Common Predicates

Description of important helper predicates often used in the course.

compose/3 View Download

The predicate compose/3 (de-)composes complex terms out of (into) the functor and a list of its arguments. Possible usage:








newvar(-NewVar) View Download

This predicate returns in its argument a new variable according to our convention: v1,v2,...,vn.

newvar(V),write(V) .

Each call of resetVars/0 sets the variable counter back to 0.


printRepresentations(+Terms) View Download

Prints all complex terms from its input list in a human readable fashion. Each term is put in a new (numbered) line. Second, the Prolog variables are displayed as capital letters (or the like, this is done by the Prolog built-in predicate numbervars/3).

Note that the variables are replaced for each term (from Terms) beginning from scratch. So, variable coindexing between terms (from line to line) is not possible (see the example below). Coindexing within one term is handled, of course.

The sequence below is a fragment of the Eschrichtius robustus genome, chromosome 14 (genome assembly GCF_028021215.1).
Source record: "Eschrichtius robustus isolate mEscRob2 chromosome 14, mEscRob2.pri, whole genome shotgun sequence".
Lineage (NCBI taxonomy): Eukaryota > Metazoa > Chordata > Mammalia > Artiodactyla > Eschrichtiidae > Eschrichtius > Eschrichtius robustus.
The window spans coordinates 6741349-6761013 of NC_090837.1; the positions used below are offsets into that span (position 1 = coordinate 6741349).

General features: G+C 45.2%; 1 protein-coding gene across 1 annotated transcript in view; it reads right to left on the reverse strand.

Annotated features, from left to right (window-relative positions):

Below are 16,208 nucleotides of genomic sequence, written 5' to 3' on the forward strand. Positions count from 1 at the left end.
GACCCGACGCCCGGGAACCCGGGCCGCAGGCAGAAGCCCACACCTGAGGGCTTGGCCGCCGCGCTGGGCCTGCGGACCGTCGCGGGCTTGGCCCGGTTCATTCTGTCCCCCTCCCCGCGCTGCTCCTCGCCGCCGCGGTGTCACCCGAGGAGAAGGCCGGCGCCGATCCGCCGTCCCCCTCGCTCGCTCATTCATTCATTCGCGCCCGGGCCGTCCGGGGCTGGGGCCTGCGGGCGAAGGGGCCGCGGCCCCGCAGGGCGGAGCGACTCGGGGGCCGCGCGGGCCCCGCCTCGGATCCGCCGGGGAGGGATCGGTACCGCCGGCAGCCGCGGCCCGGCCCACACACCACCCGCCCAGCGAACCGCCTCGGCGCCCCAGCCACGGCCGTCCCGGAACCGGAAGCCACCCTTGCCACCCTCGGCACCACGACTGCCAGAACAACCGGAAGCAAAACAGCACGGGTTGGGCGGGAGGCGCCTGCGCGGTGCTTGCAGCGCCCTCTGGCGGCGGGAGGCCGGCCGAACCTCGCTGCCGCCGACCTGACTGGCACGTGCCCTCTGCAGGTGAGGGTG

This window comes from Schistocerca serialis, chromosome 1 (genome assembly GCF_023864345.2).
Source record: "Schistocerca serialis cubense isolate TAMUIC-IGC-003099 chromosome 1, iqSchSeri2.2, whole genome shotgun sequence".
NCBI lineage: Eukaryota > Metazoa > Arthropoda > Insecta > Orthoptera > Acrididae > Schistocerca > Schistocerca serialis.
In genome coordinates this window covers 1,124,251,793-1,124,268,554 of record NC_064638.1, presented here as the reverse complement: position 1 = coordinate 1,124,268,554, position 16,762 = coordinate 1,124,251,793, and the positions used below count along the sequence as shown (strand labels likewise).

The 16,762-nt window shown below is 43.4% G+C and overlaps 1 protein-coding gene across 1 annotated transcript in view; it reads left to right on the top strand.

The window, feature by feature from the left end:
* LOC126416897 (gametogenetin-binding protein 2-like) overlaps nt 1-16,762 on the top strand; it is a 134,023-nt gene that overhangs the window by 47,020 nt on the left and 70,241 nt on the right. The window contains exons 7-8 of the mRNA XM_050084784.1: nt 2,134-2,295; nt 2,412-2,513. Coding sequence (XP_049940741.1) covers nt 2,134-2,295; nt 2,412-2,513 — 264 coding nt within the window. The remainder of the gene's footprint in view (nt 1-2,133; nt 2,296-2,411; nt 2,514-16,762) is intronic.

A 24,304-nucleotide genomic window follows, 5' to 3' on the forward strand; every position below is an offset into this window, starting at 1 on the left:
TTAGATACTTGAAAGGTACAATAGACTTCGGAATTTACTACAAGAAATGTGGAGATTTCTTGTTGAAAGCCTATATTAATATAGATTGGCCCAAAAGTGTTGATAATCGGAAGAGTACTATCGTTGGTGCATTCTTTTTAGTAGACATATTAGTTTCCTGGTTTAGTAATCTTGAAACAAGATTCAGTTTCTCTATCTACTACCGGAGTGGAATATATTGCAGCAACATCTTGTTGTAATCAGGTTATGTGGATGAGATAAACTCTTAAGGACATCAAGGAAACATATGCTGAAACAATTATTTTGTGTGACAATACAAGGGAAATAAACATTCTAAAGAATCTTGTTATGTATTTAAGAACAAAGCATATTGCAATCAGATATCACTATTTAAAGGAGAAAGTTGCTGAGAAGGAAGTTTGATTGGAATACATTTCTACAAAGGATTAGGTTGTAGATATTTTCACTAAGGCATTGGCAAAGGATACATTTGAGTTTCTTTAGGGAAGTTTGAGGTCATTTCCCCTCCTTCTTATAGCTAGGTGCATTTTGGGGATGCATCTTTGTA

readLine(-AtomList) View Download

The auxiliary predicate readLine/1 prompts the user to type in a sentence and returns our well-known list representation of the sentence. If the user types in ``John walks'', readLine/1 instantiates its argument with [john,walks].


substitute(+Term,+Var,+InFormula,?OutFormula) View Download

This predicate implements a version of the Sterling and Shapiro substitute/4 predicate. It takes a term, a variable, and a formula as its first three arguments, and returns in its fourth argument the result of substituting the term for each free occurrence of the variable in the formula. Because this is an important predicate (we shall use it again when we implement a first-order theorem prover), we recommend that you look at its definition.

substitute(woman,P,lambda(Q, exists(X,P@X& Q@X)),Result), printRepresentations([Result]). 


vars2Atoms(-Term) View Download

The predicate vars2atoms/1 extracts all free (Prolog-) variables from the input term with the help of the Prlog in-built predicate free_variables/2. These variables then are instantiated with fresh and distinct variables using newvar/1 (see Section ``newvar/1'').

vars2atoms(lambda(A, A@tweety)@lambda(B, smoke(B))),write(lambda(A, A@tweety)@lambda(B, smoke(B)))

Calling resetVars (see Section ``newvar/1'') resets the variable counter.

Aljoscha Burchardt, Stephan Walter, Alexander Koller, Michael Kohlhase, Patrick Blackburn and Johan Bos
Version 1.2.5 (20030212)